Cooper Wins, ‘Private’ Option Loses

tumbleweedAfter John Cooper crushed Steve Rockwell in Tuesday night’s special Senate election, Cooper told me, “Well, I think our opponent made [this election] about the ‘private’ option and obviously it’s been rejected.” Cooper’s right.

In the final days of his campaign, after avoiding the media as much as possible, Rockwell was forced to begin taking some actual policy positions. Unfortunately for him, the playbook the governor provided focused around one issue and one issue only — the all-powerful ‘private’ option.

Rockwell rode the PO train as fast and as far as he could. When asked about issues ranging from abortion, funding for Arkansas State University, jobs, taxes, and the economy, his answer was repeatedly, “We must continue the ‘private’ option.” But the ‘private’ option tracks ended abruptly somewhere between Jonesboro and the capitol in Little Rock: after running television ads (one featuring Governor Beebe and one featuring a doctor), radio ads, mailers, and an aggressive social media campaign — all promoting the alleged benefits of the ‘private’ option — Rockwell was pulverized by 14 points. The election results can be plausibly understood as a referendum on the policy Rockwell advocated as much as on Rockwell himself.

Keep in mind: this district includes two large regional hospitals that are supposedly going to be forced to shut their doors (one of which just opened a new $400 million facility) if Arkansas doesn’t keep its Medicaid expansion. This is a Senate district that had never elected a Republican — one that reliably sent moderate to liberal Democrats to Little Rock. This is a race in which Cooper was outspent more than 3-to-1. And despite all of that — despite the false claims that “people will die,” that we’ll “lose jobs,” and that all of this “free” federal money will be lost to other states — the voters said no.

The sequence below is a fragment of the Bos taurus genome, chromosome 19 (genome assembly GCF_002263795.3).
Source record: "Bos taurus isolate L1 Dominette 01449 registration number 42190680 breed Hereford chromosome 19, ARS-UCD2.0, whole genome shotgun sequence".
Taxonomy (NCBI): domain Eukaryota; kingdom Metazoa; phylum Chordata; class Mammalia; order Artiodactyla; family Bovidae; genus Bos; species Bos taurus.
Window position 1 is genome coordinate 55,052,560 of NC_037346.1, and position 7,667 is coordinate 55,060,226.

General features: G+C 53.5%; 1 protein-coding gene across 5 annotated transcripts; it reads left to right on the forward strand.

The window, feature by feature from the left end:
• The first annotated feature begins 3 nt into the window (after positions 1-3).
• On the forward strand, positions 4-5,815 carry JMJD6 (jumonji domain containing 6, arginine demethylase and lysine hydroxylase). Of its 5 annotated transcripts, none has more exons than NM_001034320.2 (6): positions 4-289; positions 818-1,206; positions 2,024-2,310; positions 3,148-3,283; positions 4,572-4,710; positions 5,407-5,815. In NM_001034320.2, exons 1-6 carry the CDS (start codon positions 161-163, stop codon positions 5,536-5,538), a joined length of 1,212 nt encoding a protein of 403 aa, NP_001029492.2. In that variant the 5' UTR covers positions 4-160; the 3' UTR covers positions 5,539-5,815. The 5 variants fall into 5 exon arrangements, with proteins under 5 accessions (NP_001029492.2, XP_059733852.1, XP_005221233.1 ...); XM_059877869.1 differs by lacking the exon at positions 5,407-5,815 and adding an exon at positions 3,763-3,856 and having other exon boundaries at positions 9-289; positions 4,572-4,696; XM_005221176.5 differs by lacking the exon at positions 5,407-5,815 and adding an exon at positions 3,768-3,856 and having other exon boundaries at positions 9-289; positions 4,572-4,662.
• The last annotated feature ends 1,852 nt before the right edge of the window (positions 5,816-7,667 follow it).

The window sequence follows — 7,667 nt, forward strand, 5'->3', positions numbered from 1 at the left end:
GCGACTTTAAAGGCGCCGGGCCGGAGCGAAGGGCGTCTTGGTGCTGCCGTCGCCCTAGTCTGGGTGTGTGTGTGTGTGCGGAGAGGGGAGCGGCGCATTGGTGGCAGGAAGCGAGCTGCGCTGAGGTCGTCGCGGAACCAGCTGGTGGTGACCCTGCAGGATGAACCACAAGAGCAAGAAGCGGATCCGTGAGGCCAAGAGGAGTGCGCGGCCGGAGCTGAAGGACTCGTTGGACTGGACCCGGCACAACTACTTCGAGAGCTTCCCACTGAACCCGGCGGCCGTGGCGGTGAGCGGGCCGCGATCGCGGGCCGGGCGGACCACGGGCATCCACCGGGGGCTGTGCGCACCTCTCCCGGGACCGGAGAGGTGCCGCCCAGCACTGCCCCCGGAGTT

Much can be said and much will be written about the political ramifications of Tuesday night’s ‘private’-option apocalypse. Will every legislator that voted for the ‘private’ option face a similar fate? Is Governor Beebe officially a lame duck, having lost his political magic touch? Is this a watershed moment for the conservative movement in northeast Arkansas?

But the policy implications are clear and profound. In the first legislative general election since the passage of the ‘private’ option, voters have sent a loud, clear message: they don’t want anything to do with it.

As the fiscal session gets closer, I predict we’ll see many more lawmakers start to back away from their public affection for the PO. And as the PO funding makes it way through the legislature, you can bet that pressure will intensify on every lawmaker, particularly in the state Senate. After John Cooper gets sworn in, there is no margin for error: having passed there by a margin of only two votes last year, and having lost one vote after (former) Senator Paul Bookout resigned, every vote in the Senate is now the deciding vote. Will pro-PO senators want to cast another painful vote during the fiscal session, with the prospect of primary opponents in May?

In the House, which passed the PO by a similarly narrow margin, conservative leaders have been heartened by the Jonesboro election. As House Leader Rep. Bruce Westerman said this morning, “Obamacare is a two-legged stool and Medicaid expansion is one leg. I believe Arkansans are ready to take that leg off.” And as Rep. Debra Hobbs said, “In addition to having Senator Cooper’s vote to defund private option, the outcome of his election will certainly influence the votes of other legislators.”

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